The news came down today that Bruno Sammartino passed away at 82 years old. If you don’t know, Bruno wasn’t just the first big star for what was then the World Wide Wrestling Federation, he was champion for almost eight years uninterrupted and was the prototype for what would come later with Hulk Hogan, the Rock, and even current names like Braun Strowman and Roman Reigns. Bruno was the biggest name in the business for almost 30 years. But that’s not all.
Bruno was a link between my budding fandom and that of my Dad’s. When I started watching back in the mid 80s Bruno was a part time wrestler, full time announcer. And when my Dad saw me watching the show on TV and heard Bruno’s voice we had another thing to do together as Father and Son. He would tell me about when he used to go see Bruno at the Garden in New York or at the old Turner’s Arena in Washington D.C. Bruno was the man to my father’s generation of wrestling fans. And he had a great life story outside the ring, too. If you have the WWE Network go look up his Hall of Fame induction speech or his Legends with JBL interview.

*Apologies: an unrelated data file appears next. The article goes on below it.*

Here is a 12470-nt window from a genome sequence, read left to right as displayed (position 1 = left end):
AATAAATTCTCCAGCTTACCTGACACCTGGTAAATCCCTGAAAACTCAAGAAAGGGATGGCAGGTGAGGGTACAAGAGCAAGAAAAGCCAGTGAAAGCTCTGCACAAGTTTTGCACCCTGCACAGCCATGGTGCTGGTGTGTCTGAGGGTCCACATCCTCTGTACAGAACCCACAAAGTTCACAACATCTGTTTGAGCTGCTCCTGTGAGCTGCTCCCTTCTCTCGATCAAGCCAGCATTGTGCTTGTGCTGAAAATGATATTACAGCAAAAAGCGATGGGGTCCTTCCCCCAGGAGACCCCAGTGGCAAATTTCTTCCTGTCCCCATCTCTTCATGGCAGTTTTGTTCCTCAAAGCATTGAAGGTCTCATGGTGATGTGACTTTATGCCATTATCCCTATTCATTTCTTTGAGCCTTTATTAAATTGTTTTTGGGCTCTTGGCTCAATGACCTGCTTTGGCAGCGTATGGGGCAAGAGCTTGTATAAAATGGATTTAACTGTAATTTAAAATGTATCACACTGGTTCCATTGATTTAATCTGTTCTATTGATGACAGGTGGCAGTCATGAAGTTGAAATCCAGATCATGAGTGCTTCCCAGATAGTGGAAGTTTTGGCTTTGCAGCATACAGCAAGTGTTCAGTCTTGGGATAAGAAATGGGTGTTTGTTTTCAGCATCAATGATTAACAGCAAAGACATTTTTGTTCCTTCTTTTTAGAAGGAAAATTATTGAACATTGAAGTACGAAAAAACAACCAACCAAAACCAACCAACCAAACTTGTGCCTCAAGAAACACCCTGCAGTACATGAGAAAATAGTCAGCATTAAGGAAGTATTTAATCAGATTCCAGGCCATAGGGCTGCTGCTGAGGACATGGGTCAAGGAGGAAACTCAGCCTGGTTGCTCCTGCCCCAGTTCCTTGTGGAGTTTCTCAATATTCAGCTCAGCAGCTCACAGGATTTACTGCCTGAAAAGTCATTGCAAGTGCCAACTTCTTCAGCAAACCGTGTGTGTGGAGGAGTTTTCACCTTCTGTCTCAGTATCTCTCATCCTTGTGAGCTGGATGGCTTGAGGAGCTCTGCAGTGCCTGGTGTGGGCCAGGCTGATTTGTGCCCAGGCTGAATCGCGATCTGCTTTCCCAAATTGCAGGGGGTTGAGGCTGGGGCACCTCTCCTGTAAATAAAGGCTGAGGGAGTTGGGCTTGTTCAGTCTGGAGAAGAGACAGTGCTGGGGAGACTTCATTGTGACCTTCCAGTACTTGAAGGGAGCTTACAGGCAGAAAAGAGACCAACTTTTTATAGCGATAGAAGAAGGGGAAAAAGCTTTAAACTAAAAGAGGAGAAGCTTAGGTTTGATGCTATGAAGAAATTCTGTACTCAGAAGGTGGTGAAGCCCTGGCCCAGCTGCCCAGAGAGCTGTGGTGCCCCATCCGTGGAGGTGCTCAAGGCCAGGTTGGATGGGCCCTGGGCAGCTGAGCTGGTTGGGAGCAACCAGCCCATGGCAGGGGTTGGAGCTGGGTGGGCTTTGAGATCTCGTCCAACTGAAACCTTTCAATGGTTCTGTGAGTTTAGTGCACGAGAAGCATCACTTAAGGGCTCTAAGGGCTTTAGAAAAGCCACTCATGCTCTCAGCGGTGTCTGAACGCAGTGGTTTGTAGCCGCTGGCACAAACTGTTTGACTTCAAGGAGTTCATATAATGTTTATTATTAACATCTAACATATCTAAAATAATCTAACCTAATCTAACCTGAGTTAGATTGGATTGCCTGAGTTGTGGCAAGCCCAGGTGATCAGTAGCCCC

But while we all obviously missed Bruno’s heyday, what he did in 85 and 86 was every bit as remarkable. At 50 years old he was still working on top at house shows in some of his old haunts like Madison Square Garden and Boston Garden, and still drawing. He even did a mini program with Randy Savage when he stood in for Ricky Steamboat after Savage badly injured him during a match. 50 years old, working cage matches. There’s one on one of the old Prime Time Wrestling reruns that’s on the Network. Go look it up for real.
So Thank You and Rest in Peace, Bruno Sammartino. You were a true legend. Thank you for being a bridge between two generations of wrestling fans in my family and for all the memories you gave my Dad, and the handful that you gave me.